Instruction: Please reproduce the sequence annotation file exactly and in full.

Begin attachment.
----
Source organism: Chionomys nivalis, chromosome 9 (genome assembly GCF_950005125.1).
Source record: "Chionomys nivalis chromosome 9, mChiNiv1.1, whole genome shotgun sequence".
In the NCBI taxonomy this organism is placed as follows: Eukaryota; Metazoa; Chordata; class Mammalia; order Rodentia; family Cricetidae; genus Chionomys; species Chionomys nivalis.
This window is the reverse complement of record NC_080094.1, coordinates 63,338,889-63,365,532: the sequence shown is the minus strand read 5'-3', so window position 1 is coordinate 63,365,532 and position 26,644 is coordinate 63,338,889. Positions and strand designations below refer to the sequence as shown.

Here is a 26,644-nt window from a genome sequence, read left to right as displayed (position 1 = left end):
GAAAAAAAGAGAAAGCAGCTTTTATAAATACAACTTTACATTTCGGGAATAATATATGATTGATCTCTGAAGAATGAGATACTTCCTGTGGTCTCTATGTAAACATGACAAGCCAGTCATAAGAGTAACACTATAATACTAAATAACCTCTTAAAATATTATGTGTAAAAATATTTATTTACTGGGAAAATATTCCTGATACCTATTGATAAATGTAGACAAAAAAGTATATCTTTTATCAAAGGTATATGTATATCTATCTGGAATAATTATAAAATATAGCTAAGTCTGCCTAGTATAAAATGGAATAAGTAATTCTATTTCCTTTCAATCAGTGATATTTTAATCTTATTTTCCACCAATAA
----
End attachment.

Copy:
Source organism: Chionomys nivalis, chromosome 9 (genome assembly GCF_950005125.1).
Source record: "Chionomys nivalis chromosome 9, mChiNiv1.1, whole genome shotgun sequence".
In the NCBI taxonomy this organism is placed as follows: Eukaryota; Metazoa; Chordata; class Mammalia; order Rodentia; family Cricetidae; genus Chionomys; species Chionomys nivalis.
This window is the reverse complement of record NC_080094.1, coordinates 63,338,889-63,365,532: the sequence shown is the minus strand read 5'-3', so window position 1 is coordinate 63,365,532 and position 26,644 is coordinate 63,338,889. Positions and strand designations below refer to the sequence as shown.

Here is a 26,644-nt window from a genome sequence, read left to right as displayed (position 1 = left end):
GAAAAAAAGAGAAAGCAGCTTTTATAAATACAACTTTACATTTCGGGAATAATATATGATTGATCTCTGAAGAATGAGATACTTCCTGTGGTCTCTATGTAAACATGACAAGCCAGTCATAAGAGTAACACTATAATACTAAATAACCTCTTAAAATATTATGTGTAAAAATATTTATTTACTGGGAAAATATTCCTGATACCTATTGATAAATGTAGACAAAAAAGTATATCTTTTATCAAAGGTATATGTATATCTATCTGGAATAATTATAAAATATAGCTAAGTCTGCCTAGTATAAAATGGAATAAGTAATTCTATTTCCTTTCAATCAGTGATATTTTAATCTTATTTTCCACCAATAA